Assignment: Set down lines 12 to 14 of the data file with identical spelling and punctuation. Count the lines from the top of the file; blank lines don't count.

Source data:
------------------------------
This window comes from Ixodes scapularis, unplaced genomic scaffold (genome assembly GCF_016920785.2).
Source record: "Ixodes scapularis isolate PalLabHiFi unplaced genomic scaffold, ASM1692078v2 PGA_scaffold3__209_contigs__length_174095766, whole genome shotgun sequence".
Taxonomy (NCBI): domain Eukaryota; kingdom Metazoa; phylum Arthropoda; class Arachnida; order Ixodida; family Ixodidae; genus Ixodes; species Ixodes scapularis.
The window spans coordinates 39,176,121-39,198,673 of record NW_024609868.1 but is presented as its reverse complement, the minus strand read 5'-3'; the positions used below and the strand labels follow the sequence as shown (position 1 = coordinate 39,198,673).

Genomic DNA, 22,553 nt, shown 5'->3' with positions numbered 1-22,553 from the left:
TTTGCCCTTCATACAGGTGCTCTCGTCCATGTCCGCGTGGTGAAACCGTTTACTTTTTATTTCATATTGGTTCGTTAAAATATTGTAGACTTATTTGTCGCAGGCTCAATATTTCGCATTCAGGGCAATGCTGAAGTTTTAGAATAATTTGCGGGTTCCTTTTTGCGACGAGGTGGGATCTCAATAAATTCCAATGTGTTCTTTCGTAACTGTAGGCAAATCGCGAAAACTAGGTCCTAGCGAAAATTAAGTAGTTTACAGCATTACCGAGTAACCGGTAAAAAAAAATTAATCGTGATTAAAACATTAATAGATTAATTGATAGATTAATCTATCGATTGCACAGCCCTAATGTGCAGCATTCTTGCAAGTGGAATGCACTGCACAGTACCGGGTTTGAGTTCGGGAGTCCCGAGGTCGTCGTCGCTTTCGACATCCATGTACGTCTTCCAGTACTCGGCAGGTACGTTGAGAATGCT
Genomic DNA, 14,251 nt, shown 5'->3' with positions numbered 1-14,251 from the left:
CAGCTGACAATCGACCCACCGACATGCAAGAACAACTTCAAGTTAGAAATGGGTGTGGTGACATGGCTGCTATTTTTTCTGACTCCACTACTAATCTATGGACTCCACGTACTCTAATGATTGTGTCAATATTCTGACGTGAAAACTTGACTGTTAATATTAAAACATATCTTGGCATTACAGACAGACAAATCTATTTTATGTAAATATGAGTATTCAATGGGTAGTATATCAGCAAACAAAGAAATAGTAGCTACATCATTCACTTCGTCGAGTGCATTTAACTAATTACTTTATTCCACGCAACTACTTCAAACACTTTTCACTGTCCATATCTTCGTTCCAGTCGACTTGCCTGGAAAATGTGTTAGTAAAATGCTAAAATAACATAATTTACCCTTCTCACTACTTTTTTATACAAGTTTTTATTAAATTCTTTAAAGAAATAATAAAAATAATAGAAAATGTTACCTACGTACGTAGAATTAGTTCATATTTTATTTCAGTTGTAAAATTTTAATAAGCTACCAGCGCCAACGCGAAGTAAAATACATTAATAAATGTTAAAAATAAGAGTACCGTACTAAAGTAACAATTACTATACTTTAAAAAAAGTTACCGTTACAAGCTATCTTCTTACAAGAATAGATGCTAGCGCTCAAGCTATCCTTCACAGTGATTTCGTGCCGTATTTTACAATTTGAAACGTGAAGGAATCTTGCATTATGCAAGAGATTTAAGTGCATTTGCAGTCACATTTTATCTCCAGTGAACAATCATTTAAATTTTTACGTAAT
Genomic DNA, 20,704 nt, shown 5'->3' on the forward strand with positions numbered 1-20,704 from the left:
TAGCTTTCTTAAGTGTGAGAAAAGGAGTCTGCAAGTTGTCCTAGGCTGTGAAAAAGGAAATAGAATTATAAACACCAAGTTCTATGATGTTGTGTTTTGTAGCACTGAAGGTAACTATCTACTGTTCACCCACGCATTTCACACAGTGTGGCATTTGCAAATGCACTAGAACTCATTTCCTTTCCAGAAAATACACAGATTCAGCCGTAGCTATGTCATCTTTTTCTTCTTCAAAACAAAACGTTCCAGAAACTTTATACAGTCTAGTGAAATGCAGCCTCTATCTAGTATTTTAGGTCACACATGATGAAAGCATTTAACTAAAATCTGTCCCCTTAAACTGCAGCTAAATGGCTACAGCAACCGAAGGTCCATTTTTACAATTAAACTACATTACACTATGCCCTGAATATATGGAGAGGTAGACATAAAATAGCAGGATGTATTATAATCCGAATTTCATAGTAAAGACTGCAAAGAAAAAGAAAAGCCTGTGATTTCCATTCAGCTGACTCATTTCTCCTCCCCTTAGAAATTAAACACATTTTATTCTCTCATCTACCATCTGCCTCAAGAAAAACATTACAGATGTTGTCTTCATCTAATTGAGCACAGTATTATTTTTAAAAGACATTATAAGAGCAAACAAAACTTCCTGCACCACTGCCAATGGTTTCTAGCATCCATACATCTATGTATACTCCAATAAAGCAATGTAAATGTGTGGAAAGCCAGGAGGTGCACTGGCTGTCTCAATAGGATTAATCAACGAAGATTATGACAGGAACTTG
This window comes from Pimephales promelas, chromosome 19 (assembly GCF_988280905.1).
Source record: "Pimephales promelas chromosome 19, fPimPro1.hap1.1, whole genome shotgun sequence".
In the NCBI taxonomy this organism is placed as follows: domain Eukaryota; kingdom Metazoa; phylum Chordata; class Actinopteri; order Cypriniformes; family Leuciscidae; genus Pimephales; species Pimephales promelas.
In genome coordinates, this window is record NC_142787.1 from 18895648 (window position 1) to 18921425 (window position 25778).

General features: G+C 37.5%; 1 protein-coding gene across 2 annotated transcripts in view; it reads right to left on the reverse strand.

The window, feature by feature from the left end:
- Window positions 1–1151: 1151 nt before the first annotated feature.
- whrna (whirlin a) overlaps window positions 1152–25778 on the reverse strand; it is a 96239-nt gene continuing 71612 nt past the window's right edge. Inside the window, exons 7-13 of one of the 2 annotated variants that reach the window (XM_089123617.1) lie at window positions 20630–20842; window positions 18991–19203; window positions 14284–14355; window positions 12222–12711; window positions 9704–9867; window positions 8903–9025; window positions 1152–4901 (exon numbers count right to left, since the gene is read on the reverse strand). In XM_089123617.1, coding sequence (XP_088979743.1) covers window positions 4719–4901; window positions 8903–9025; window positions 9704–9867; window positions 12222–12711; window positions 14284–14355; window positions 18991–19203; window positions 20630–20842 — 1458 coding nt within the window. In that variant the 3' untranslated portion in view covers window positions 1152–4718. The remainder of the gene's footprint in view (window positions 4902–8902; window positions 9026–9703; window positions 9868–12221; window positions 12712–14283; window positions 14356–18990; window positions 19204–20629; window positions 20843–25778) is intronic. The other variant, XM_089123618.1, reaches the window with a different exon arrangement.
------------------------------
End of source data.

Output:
Source record: "Pimephales promelas chromosome 19, fPimPro1.hap1.1, whole genome shotgun sequence".
In the NCBI taxonomy this organism is placed as follows: domain Eukaryota; kingdom Metazoa; phylum Chordata; class Actinopteri; order Cypriniformes; family Leuciscidae; genus Pimephales; species Pimephales promelas.
In genome coordinates, this window is record NC_142787.1 from 18895648 (window position 1) to 18921425 (window position 25778).